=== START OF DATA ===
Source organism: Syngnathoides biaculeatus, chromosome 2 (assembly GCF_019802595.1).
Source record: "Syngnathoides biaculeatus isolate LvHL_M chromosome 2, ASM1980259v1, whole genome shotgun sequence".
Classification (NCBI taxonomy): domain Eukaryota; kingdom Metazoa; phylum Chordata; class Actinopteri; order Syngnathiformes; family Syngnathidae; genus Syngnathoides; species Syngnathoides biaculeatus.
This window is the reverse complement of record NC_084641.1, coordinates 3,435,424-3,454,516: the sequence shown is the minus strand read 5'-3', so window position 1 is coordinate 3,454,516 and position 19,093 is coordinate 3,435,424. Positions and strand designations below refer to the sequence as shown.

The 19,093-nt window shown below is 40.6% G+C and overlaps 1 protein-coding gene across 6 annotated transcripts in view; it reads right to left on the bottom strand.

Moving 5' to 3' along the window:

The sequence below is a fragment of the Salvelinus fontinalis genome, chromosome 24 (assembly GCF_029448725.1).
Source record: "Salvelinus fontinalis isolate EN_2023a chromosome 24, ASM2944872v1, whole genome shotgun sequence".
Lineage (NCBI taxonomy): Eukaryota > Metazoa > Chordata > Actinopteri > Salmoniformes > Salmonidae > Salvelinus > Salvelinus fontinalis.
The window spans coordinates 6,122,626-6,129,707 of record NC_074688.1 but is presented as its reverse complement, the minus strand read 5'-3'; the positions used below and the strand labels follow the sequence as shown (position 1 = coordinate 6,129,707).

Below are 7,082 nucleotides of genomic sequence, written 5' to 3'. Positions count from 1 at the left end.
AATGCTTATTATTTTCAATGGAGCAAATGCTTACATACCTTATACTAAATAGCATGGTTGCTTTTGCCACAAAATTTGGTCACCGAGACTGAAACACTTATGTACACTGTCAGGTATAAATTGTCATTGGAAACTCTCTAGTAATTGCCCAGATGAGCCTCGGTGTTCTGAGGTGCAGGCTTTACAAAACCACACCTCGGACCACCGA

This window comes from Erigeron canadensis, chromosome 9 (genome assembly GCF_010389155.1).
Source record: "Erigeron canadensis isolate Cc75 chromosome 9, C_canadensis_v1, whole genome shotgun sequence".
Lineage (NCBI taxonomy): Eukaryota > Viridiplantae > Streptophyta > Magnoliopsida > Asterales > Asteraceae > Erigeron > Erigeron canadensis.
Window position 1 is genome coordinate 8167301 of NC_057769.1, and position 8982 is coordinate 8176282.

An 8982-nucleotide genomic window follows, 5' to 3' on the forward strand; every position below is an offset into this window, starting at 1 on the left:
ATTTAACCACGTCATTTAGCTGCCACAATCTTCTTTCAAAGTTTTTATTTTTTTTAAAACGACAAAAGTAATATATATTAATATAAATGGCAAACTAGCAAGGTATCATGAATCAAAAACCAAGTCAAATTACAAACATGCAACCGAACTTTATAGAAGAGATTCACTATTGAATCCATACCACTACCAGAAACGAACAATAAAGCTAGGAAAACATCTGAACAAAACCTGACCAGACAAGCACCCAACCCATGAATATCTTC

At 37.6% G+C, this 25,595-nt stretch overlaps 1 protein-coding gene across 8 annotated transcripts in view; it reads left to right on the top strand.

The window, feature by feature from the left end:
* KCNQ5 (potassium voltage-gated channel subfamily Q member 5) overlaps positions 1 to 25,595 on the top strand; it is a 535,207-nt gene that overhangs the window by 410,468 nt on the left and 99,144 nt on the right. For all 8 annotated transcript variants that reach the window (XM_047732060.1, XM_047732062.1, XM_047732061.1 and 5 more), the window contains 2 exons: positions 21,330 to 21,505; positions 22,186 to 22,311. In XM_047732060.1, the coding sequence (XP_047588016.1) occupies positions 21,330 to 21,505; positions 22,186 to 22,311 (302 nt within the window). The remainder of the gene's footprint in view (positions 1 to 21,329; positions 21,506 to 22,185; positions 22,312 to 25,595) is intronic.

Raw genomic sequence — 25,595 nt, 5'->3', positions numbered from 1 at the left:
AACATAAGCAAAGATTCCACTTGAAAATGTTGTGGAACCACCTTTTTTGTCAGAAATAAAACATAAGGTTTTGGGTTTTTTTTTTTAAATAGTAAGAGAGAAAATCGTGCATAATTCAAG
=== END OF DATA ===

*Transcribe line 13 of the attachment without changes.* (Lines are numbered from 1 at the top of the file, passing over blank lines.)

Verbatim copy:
This window comes from Erigeron canadensis, chromosome 9 (genome assembly GCF_010389155.1).